Today, of course, is not only the Martin Luther King, Jr., federal holiday, it is also Inauguration Day for the country’s first African-American president, now serving his second term.
Here’s how Google, our national unifier, is celebrating today:
Oh, and in some places in the South, today is also the day to celebrate a traitor:
Nothing, I suppose, shows how divided we are as Americans better than the sign above and the cult of Robert E. Lee it represents.
Almost three years ago I wrote:
I have always wondered why it is that so many people considered Robert E. Lee a hero, this disloyal Union officer who betrayed his country, who owned slaves and led men into battle to preserve the right of white men to buy and sell black families like cattle.
It is true that only a handful of states are involved in the travesty of mixing up a tribute to an African-American civil rights activist, who was shot and killed in the tumultuous 1960s, with a celebration of a man who turned against his own country and began shooting and killing Americans in the 1860s.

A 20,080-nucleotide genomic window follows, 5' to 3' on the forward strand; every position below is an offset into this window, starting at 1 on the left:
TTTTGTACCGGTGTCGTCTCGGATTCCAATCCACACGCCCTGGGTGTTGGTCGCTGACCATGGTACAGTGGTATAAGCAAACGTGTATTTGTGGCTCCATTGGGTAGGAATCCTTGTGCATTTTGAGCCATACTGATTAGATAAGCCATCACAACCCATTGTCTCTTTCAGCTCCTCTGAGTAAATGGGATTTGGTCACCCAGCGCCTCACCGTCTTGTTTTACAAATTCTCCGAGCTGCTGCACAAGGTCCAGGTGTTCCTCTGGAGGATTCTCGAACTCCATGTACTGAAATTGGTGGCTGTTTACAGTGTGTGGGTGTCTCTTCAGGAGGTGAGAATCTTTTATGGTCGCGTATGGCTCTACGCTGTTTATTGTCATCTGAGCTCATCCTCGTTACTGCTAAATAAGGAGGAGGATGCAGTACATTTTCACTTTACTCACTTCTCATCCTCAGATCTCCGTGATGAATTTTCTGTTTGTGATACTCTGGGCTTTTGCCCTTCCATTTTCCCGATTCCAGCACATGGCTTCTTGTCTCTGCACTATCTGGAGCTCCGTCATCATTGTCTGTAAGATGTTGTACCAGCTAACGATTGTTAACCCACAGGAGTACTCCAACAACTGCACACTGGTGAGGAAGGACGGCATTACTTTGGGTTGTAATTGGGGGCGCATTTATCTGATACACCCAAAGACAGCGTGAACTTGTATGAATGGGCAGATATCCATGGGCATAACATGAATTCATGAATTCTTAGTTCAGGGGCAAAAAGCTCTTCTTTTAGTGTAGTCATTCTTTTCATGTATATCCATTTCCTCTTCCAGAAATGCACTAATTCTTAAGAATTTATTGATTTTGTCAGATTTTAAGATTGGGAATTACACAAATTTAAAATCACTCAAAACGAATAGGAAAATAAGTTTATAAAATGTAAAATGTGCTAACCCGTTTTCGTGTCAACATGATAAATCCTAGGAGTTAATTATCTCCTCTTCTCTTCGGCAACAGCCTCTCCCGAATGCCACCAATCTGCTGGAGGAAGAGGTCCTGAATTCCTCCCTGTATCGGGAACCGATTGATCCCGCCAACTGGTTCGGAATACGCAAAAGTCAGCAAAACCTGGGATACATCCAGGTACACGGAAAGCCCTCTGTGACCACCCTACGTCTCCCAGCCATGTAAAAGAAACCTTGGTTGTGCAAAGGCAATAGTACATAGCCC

But as John Judis reminded us recently,
to a surprising extent, the Civil War divisions endure, and even supersede in this case the partisan divisions between Republicans and Democrats.
Judis was talking about the recent fiscal cliff vote and how it broke down:
All in all, 85 Republicans voted for the Senate resolution and 151 voted against it. The opposition was centered in the Old South. Southern Republicans opposed the measure by 83 to 10. The delegations from Alabama, Mississippi, Georgia, Virginia, Tennessee, and South Carolina were unanimously opposed.
The deadly strain of rebellion that caused Southerners to turn against their country those many years ago is not the same as what we find manifested in that fiscal cliff vote or in the picture above, that’s for sure. But it is certainly related to it.
And it is still doing harm to the country.